Wednesday, July 27, 2011

Llama Air Conditioning

I thought everyone would enjoy seeing how the llamas cool off in the evening.  Inca stands or lays in her pool, and the others lay right next to it.  The ground around it is damp and cool, and is shaded most of the afternoon.  Where the pool is poured out, the ground is pretty wet.  I also wet down around the tank, which is behind me in this photo, in a corner under the walnut tree.  The hens and Aztec like to lay next to the tank which stays pretty cool.  I am still surprised that Aztec doesn’t follow her mom’s actions and get into the pool herself.  Tony actually looked as if he were going to step in tonight, but instead, kushed right up against it.  If you enlargen the photo, you will see his wool on his neck is hanging in the water.  I filled the pool so full, I think Inca hesitated to lay down, so I bucketed out part of it. 
This post is done with Windows Live Writer.  You can set up your blog in it, and VERY EASILY include pictures.  I am also going to try a video and see if I can get one to load this way.  I am not sure how big these pictures are going to be on the blog when they arrive.  I thought I would give it a shot, as I can load pictures from the camera very easily into Windows Live Photo Gallery, and hence, to the blog. 
For those of you who commented on Teeny’s babies last night, my grateful thanks.  The three little ones are doing well, and Matt… Teeny abandoned the fourth egg, which DID feel heavy.  It was stone cold by the time I got home, so I took it out of the cage. 
Tonight I cut the grass weeds in the little henyard.  Because I let them get tall, the birds have some shade during these hot days, but it also makes it hard to keep track of them.  As you know, the juveniles have been roosting in the maple tree that has been growing in the middle of the yard for the last four years.  We have deliberately let it grow, to provide shade.  I went about my business filling water bowls, etc., and then went inside to fill Teeny’s waterer and the main waterer.  I am not sure why, but I stepped into the closet and discovered the half-eaten carcass of a bird  I went to get a shovel to get it out… and discovered it was one of the 5 month old Ameracauna pullets.  I had hoped these pretty birds would join with the Rocks and the Welsummers to be my big egg layers.  All that was left of her was part of the torso and the wings.  No head, no legs and rear.  I suspect raccoon, not possum, as they will take heads and nothing else.  I had found a pile of feathers by the fence, and for a while, thought it was one of the old roosters, but if there is one thing I have learned IT’S NEVER AN OLD ROOSTER.  Always a hen in lay or pullet.  Several of the pullets had chosen to roost in their little pen last night, and I suspect now I know why.  We caught them, Keith and I, and imprisoned them in their pen, and believe me, they were upset.  Several flew at the tarps on top to try to get out.  I hope I have not made them sitting ducks for the coon, and may go out there in a while to check.  My guess, though, is he is striking just before dawn.  I thought it odd, though, that it had gotten the pullet out of the tree, and taken it INSIDE to eat it… but the poor bird have have run up the open ramp into the pophole in desperation.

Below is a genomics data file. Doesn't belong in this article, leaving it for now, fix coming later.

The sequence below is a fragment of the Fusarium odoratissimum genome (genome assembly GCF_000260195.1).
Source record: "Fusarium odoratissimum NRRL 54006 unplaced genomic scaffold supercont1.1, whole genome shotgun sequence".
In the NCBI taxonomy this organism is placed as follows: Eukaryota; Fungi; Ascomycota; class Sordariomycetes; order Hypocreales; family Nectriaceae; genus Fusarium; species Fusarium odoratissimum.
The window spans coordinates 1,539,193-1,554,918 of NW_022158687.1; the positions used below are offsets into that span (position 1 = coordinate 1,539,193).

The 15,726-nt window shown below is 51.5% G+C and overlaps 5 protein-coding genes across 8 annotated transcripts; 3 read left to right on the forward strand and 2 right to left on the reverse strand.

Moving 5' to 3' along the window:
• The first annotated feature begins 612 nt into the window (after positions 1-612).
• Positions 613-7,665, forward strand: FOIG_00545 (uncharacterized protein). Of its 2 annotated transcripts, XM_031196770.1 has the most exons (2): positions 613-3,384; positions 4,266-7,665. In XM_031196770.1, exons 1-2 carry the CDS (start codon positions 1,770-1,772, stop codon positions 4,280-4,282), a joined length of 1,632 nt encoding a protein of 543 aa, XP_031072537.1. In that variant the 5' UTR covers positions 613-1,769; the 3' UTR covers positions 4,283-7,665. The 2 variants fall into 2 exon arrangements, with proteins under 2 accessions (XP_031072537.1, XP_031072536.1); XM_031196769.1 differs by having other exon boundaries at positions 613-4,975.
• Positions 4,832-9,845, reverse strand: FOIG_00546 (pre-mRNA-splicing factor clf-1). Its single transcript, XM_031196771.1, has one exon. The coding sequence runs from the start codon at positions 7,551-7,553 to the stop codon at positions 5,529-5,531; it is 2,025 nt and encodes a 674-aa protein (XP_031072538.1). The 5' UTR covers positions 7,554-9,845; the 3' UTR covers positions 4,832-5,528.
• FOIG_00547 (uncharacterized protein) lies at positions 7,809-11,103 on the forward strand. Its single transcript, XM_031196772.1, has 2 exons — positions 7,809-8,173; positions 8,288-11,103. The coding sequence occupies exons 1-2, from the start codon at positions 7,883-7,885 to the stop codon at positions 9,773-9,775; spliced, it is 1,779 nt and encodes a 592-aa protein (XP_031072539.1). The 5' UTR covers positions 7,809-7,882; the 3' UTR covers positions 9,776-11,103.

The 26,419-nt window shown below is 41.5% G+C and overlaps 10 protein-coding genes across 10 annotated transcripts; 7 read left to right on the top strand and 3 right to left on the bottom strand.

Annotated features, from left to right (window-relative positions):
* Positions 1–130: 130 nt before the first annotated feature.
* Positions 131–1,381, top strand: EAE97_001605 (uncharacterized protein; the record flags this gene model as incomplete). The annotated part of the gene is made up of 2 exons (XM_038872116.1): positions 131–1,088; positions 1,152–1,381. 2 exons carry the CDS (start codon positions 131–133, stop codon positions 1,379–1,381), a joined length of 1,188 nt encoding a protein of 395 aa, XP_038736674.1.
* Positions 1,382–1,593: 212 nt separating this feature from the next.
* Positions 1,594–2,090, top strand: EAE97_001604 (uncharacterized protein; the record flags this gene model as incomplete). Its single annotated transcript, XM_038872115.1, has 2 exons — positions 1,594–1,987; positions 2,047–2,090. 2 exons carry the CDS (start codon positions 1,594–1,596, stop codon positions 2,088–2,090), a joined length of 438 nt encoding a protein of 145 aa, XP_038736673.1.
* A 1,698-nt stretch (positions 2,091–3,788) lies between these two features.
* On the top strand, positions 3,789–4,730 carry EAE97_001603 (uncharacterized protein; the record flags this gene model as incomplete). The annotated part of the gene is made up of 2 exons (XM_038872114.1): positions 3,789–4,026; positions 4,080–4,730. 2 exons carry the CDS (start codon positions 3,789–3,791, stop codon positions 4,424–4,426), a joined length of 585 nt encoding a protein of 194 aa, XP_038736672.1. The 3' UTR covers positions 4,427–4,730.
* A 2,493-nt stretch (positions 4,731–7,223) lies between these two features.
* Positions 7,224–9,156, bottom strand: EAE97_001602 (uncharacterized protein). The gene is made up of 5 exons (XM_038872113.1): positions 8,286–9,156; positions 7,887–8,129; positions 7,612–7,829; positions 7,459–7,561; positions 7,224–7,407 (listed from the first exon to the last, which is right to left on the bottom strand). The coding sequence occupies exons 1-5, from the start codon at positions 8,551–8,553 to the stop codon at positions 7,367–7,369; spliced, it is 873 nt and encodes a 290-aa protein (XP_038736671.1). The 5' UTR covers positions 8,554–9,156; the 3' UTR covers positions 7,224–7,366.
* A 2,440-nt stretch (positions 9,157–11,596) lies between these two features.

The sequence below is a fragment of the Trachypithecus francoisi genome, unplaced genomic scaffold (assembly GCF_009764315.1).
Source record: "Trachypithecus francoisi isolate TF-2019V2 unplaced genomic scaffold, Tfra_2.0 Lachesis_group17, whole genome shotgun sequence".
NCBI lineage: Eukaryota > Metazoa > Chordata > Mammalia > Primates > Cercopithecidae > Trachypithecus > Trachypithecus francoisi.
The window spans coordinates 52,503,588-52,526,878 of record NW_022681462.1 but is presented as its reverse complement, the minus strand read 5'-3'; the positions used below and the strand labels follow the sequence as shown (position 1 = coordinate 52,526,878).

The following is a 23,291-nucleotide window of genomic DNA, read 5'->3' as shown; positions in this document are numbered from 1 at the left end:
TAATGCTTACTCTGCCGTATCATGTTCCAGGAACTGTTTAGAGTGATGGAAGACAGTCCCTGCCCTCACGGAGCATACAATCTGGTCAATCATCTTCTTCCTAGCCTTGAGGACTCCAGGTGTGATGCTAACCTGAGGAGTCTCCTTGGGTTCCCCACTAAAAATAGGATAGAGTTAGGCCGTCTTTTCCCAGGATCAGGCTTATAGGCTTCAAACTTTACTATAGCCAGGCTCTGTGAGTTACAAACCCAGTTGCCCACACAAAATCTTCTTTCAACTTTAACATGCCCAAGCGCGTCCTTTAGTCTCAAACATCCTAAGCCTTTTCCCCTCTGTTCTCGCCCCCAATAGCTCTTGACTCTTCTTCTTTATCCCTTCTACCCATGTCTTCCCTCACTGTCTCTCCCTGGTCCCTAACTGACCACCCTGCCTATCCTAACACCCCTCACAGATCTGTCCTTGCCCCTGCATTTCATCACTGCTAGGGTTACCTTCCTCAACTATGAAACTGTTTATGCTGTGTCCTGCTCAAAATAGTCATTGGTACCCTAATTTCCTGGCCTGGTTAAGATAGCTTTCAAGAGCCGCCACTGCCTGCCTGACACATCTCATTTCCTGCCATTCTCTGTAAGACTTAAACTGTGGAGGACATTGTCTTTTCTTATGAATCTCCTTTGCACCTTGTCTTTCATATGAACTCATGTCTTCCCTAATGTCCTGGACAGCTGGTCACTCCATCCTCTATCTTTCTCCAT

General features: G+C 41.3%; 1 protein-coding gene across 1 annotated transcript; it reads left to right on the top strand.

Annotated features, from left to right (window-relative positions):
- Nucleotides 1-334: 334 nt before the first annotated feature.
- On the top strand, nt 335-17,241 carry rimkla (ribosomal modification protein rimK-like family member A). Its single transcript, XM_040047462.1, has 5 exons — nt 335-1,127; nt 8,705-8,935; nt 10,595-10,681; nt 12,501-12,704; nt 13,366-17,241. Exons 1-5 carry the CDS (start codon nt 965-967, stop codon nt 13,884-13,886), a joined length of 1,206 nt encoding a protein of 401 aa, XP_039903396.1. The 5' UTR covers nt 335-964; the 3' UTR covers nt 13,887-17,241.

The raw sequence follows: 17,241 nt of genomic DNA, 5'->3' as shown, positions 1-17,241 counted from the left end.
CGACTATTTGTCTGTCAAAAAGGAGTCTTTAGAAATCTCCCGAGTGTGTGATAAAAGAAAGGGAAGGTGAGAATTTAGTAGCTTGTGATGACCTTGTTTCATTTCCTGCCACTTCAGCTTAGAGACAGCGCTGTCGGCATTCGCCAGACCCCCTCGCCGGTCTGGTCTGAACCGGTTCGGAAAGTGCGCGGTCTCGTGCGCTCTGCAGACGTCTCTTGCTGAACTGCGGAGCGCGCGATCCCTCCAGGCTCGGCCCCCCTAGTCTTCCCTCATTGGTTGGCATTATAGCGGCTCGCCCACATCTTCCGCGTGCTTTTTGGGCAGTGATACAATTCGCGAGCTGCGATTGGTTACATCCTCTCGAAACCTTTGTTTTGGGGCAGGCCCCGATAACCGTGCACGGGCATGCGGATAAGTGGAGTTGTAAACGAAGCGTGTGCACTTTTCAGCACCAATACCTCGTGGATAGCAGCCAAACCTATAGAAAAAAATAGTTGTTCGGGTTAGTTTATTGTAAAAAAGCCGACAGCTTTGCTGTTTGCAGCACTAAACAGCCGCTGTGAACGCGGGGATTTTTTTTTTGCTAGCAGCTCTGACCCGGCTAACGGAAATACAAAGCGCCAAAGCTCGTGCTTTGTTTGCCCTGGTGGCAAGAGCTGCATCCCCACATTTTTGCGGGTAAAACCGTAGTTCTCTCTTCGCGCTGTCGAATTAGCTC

I may be investing in a night cam from Cabelas just to see.


  1. Get a live trap and bait it in the evening. I'm sure you'll catch your killer(s)...

  2. That top photo of your llama standing in the kiddy-pool made me laugh out loud! That's hilarious!

    So sorry about your chicken marauder - that is scary and yucky and unsettling. If I lived closer, I'd totally camp out with you in the dark waiting for the bugger. We could set up camp chairs and have our big ol' 5 battery flashlights in hand and wait for the bugger. (Though what we'd do once it showed up, well, I haven't gotten to that part yet. lol)

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